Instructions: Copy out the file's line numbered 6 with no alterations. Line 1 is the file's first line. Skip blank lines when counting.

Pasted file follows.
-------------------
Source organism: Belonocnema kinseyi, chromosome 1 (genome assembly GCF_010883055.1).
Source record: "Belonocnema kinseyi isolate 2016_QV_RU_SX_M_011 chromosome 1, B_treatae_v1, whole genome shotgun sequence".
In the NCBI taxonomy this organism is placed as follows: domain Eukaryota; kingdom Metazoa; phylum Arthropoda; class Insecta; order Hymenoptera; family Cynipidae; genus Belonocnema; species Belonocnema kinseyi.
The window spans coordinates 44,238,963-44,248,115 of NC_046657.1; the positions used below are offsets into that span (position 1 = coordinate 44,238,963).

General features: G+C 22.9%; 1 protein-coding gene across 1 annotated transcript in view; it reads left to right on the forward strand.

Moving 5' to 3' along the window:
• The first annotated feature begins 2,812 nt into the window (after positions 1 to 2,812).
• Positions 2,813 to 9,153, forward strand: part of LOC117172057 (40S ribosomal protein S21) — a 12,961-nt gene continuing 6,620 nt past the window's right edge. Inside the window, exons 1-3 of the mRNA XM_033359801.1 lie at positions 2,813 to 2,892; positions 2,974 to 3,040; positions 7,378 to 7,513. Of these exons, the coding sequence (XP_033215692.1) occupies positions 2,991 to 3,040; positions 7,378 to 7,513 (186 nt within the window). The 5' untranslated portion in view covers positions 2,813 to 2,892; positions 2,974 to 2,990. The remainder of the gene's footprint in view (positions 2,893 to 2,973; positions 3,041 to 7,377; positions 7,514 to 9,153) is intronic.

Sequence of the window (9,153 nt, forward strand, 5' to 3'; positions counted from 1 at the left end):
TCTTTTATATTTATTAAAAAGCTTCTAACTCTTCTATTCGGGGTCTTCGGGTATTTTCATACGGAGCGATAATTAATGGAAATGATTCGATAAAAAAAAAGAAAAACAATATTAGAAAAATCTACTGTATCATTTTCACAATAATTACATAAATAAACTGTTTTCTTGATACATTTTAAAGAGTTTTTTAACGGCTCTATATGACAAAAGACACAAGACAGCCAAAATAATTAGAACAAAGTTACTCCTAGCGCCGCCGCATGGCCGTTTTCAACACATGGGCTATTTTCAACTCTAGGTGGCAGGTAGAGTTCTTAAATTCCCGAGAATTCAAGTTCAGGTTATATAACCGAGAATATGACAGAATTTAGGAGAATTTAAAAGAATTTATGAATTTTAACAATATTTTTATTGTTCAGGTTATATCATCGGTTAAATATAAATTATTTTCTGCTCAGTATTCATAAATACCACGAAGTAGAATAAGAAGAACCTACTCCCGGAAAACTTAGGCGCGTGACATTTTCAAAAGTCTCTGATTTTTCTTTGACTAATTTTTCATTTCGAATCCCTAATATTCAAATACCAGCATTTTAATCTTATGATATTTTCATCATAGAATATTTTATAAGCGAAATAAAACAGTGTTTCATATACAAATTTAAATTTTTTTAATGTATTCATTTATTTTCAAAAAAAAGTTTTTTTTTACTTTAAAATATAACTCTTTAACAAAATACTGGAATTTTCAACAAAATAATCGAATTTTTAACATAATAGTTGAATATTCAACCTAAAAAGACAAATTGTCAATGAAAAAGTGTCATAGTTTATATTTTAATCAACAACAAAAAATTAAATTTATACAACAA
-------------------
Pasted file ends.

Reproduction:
Moving 5' to 3' along the window: